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ethanol then doesn't get converted to acetaldehyde.

in fact, could someone KO'ed for ADH be resistant to methanol poisoning?

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In theory I believe that's true, but they'd also be much more susceptible to the normal intoxicating properties of ethanol / methanol, which might be just as harmful. – octern Jan 26 '14 at 19:29
uh there are not individuals so ADH definition that survive. when the mother drank fruit juice or cough syrup they would be poisoned and brain dead. – user1357 Apr 27 '14 at 3:12

People, which have no ADH wouldn't be able to process methanol. Since the specificity of the ADH is higher for ethanol you get quite large amounts of ethanol for days (until the methanol level is under a specific level). Another possibility is to treat patient with the ADH inhibitor Fomepizole.

This also makes problems for the ethanol metabolization, but according to this paper ("The biochemistry of alcohol metabolism - a brief review") there are two other pathways of breakdown. One takes place in the peroxisomes and utilizes catalase and hydrogen peroxide (but is limited by the availability of peroxide), the other take place in the smooth endoplasmatic reticulum and uses the Cytochrome P450 enzyme.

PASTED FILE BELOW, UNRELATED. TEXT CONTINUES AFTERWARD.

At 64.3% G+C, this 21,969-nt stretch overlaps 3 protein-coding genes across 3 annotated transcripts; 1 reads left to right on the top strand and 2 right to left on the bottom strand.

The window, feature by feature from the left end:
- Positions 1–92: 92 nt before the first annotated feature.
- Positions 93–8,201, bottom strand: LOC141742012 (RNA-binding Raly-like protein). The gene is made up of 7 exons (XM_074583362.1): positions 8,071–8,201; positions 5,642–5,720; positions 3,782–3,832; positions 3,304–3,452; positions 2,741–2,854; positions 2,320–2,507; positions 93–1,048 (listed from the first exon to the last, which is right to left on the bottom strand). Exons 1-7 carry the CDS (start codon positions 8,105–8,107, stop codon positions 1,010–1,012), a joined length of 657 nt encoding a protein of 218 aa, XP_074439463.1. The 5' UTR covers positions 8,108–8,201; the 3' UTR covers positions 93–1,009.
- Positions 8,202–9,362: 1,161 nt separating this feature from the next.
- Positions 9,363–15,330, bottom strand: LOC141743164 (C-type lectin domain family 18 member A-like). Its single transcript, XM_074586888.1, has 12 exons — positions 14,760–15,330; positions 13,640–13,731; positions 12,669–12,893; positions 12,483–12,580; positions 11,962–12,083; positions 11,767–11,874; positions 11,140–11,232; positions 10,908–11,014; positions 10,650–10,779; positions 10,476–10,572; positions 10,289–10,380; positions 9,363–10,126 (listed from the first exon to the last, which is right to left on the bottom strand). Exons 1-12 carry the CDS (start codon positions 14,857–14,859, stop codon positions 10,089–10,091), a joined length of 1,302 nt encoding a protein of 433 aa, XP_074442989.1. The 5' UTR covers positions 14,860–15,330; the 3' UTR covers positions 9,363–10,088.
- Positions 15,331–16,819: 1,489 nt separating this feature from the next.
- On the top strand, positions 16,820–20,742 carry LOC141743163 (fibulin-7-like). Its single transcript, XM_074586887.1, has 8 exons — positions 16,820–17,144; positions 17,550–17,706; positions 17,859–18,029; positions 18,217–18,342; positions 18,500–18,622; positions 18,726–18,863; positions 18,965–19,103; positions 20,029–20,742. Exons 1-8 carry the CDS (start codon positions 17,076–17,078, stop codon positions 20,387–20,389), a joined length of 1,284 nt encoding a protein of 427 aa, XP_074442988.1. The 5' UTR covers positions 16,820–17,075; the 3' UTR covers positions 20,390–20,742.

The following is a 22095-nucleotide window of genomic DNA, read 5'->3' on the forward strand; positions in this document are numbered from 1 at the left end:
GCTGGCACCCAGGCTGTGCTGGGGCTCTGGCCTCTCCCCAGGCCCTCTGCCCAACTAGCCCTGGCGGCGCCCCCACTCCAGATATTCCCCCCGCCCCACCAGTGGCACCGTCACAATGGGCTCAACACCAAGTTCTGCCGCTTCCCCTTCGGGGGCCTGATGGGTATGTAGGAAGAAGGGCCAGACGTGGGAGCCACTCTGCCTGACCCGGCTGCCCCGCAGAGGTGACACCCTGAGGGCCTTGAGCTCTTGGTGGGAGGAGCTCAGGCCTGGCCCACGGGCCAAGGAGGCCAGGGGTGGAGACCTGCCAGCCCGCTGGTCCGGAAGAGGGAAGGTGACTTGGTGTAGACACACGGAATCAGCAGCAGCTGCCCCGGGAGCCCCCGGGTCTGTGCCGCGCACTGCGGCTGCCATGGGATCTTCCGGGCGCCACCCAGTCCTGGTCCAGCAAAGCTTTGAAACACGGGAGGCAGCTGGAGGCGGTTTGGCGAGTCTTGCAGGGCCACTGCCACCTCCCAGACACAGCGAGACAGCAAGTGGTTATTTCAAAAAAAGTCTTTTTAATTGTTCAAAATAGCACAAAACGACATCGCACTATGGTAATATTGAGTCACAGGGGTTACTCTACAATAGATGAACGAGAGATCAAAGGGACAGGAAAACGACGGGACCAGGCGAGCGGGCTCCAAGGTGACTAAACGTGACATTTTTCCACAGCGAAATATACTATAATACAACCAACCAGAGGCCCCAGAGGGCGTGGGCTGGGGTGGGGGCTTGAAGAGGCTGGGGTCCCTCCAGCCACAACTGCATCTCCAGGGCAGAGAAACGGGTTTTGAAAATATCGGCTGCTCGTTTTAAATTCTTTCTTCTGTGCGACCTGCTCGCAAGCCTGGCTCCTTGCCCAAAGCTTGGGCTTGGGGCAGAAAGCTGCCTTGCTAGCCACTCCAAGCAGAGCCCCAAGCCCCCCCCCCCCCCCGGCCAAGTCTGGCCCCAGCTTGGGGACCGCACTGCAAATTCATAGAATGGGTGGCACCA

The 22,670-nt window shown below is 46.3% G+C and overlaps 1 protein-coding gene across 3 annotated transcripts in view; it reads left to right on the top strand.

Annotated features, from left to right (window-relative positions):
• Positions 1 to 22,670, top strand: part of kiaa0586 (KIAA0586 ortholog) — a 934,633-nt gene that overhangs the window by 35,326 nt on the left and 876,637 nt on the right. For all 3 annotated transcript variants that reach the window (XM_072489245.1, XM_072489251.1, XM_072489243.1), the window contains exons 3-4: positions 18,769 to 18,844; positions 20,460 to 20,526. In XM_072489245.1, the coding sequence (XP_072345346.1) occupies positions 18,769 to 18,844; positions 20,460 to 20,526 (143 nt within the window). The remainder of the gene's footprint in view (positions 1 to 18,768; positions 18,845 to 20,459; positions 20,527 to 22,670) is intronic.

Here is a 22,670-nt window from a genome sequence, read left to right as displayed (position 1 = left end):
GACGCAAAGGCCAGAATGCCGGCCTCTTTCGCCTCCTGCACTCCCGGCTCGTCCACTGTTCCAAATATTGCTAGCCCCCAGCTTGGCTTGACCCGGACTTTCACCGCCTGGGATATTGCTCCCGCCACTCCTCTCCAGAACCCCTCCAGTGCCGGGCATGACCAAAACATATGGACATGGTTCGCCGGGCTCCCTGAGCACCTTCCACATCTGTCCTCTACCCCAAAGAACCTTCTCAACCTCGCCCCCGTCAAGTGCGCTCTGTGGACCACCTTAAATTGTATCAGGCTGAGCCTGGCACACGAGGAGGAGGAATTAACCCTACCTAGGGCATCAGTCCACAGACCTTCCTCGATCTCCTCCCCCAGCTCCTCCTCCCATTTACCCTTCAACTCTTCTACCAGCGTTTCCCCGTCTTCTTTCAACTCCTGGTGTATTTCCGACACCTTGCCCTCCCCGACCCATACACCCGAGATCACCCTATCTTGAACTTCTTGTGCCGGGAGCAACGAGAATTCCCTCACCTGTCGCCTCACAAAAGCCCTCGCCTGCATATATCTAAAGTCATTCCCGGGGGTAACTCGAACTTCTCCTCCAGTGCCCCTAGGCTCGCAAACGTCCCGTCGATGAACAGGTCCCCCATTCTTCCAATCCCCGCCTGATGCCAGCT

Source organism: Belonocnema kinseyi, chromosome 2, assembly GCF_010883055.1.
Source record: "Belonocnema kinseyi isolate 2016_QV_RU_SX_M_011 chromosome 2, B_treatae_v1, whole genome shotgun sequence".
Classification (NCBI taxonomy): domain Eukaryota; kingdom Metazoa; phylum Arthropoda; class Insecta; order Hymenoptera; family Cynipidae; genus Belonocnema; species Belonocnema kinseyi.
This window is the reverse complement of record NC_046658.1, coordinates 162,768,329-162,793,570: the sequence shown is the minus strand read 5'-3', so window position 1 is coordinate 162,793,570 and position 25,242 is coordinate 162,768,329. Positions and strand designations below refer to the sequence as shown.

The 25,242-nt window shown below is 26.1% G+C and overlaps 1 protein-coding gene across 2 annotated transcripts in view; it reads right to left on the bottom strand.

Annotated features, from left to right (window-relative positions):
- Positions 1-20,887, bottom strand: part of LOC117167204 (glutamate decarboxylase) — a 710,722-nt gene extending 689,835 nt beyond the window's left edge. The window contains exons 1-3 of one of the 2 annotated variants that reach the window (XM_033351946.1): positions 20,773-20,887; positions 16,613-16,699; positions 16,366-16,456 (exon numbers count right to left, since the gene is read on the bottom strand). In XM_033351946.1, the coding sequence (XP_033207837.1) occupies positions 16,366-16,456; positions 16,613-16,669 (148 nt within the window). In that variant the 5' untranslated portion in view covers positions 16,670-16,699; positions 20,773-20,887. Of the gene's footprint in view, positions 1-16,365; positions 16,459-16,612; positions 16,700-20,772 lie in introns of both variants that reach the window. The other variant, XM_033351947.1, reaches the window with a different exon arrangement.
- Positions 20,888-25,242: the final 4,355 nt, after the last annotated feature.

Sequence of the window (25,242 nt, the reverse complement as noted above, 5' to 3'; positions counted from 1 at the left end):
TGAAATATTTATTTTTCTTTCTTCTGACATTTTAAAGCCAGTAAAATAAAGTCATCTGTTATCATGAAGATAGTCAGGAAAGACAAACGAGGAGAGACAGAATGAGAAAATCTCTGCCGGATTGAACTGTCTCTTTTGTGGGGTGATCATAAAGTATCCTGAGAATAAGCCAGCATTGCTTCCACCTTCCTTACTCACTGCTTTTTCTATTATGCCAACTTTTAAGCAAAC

I am not sure, if complete losses of ADH really happen (haven't found any reference) but mutations in this enzyme are quite common leading to a lower enzyme activity.

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The flush reaction is caused by reduced activity of ALDEHYDE dehyrdogenase. The question is about alcohol dehydrogenase, which is necessary for alcohol to be converted into acetaldehyde in the first place. – octern Jan 26 '14 at 19:28
You are absolutely right. I changed my answer and will look up some other reference. – Chris Jan 26 '14 at 19:58

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